Humility is not thinking less of yourself, it’s thinking of yourself less.
— Rick Warren
It can be easy to be tied up in thoughts of your own company, especially if you are a startup. You’ve lived, breathed, and sacrificed for this place, potentially for years. Startups are also hard. Here’s the difficult part about selling that vision though:
Customers are fairly indifferent to how smart or noble you are, and how much you’ve sacrificed. They don’t have time for your mission. Customers are just busy, so they come to you for solutions to their problems. Your company exists to serve them.
What a downer, right? You can pour your heart and soul into a product, and all they care about is whether or not it will save them a few bucks or time, or make them more productive or happy?
A website is often your biggest opportunity to show that your company fulfills customers’ needs and/or desires. Does it do that? Here’s a good starting point to test:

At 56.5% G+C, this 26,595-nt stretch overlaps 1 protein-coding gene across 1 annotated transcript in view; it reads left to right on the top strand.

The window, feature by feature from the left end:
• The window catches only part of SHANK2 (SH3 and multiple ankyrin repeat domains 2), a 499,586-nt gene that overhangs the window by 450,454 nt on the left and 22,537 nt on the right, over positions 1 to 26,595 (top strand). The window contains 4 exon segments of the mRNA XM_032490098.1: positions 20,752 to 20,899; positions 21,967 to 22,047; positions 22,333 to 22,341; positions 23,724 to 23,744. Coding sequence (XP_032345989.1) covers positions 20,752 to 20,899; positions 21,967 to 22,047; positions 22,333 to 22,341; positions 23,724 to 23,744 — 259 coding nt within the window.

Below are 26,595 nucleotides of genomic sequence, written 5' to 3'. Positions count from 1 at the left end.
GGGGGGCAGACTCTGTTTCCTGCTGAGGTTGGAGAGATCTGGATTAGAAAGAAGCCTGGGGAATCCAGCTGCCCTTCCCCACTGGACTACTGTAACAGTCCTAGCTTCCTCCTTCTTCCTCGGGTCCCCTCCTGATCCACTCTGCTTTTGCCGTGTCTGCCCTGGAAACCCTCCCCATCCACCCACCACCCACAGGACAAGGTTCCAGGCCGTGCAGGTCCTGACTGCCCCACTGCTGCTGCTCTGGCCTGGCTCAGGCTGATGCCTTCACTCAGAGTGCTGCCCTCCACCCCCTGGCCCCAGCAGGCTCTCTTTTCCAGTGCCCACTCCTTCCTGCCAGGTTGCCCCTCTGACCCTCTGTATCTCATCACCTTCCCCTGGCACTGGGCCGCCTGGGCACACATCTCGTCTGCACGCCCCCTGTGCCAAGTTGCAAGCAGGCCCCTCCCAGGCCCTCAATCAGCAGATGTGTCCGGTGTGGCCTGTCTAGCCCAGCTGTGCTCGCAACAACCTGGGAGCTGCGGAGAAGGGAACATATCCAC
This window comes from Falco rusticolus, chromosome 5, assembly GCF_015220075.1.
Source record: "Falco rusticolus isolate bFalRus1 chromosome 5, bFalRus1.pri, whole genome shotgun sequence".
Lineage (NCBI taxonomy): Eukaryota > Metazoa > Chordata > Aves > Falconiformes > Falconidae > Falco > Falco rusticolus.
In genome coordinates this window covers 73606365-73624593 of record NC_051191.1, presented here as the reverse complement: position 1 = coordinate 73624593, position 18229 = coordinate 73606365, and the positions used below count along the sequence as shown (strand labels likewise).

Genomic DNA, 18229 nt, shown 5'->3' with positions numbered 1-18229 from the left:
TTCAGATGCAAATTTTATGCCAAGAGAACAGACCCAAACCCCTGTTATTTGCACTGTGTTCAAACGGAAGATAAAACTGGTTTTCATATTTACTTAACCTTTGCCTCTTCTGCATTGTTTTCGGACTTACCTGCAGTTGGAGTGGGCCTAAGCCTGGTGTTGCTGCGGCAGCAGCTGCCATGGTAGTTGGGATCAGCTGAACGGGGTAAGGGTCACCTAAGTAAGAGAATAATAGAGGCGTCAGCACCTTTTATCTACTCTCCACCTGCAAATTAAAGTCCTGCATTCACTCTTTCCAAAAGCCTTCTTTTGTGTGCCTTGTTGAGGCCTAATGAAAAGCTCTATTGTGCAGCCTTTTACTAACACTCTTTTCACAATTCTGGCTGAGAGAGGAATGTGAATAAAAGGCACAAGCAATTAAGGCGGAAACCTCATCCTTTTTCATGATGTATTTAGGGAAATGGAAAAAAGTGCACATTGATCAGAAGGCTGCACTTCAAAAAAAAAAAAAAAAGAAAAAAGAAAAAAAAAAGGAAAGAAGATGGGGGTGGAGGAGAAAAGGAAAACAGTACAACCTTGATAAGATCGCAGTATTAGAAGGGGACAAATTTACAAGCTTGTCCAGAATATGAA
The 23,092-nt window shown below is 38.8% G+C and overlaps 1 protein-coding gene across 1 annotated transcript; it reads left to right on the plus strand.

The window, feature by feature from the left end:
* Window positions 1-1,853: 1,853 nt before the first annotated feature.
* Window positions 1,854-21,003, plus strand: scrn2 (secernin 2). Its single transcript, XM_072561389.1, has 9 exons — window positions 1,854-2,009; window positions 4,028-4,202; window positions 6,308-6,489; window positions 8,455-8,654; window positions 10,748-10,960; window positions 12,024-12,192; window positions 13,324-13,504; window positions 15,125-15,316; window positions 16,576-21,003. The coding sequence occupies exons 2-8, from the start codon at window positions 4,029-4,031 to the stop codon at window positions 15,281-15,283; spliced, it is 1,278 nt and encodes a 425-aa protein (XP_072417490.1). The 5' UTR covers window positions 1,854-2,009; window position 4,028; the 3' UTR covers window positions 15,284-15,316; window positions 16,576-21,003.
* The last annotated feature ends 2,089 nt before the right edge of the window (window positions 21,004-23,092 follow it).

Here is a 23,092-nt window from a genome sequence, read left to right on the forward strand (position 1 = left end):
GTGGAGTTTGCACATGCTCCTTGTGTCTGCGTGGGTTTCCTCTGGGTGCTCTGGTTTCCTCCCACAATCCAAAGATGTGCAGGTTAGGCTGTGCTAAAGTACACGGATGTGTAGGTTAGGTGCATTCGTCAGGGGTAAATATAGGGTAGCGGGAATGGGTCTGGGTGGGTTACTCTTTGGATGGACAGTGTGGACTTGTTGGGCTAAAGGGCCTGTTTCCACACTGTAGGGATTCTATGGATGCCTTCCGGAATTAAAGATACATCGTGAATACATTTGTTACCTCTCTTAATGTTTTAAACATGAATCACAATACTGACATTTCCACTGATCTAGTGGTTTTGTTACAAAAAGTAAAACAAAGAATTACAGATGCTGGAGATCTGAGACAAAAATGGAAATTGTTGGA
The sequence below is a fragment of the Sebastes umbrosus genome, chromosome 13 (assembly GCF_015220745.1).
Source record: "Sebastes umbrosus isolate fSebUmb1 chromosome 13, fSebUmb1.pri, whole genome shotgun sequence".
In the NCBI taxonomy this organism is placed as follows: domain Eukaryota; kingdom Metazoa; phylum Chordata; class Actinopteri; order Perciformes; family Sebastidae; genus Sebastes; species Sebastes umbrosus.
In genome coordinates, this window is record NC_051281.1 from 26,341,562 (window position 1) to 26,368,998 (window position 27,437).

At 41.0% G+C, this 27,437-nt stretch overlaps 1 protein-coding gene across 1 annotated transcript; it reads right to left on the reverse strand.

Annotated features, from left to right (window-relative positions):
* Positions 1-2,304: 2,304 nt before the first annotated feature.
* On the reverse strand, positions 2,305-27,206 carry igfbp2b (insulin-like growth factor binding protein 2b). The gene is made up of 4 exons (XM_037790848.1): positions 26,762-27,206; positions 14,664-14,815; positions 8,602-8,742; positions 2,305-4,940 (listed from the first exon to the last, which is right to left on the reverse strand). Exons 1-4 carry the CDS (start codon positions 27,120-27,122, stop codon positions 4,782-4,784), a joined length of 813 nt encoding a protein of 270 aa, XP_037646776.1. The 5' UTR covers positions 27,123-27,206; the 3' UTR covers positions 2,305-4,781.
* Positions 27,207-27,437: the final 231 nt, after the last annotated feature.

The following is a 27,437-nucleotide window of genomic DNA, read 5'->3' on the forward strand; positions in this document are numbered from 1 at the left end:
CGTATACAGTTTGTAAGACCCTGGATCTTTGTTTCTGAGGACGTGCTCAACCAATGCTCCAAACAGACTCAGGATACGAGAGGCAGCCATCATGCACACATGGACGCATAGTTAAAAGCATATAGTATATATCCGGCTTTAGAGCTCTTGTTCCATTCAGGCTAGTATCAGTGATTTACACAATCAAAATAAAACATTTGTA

1.) Look at key pages of your website. Count how many times you see “we”, “our”, or “us” in the copy, in reference to your company.
2.) Now, look at those same pages, and count how many times you see “you” or “your”.
3.) Divide #1 by #2. We will call this “the Humility Ratio”.
It turns out, “you” is one of the most persuasive words in the English language. People are more receptive when you address them instead of talking about yourself. That’s why successful companies that have a lot to brag about like Toyota to Apple still have solid Humility Ratios. Customers don’t care that these companies took painstaking care to ensure reliability — they care that their car or computer works when it is supposed to.
So, what’s your company’s Humility Ratio?
(pic borrowed from the eternally amazing Kathy Sierra)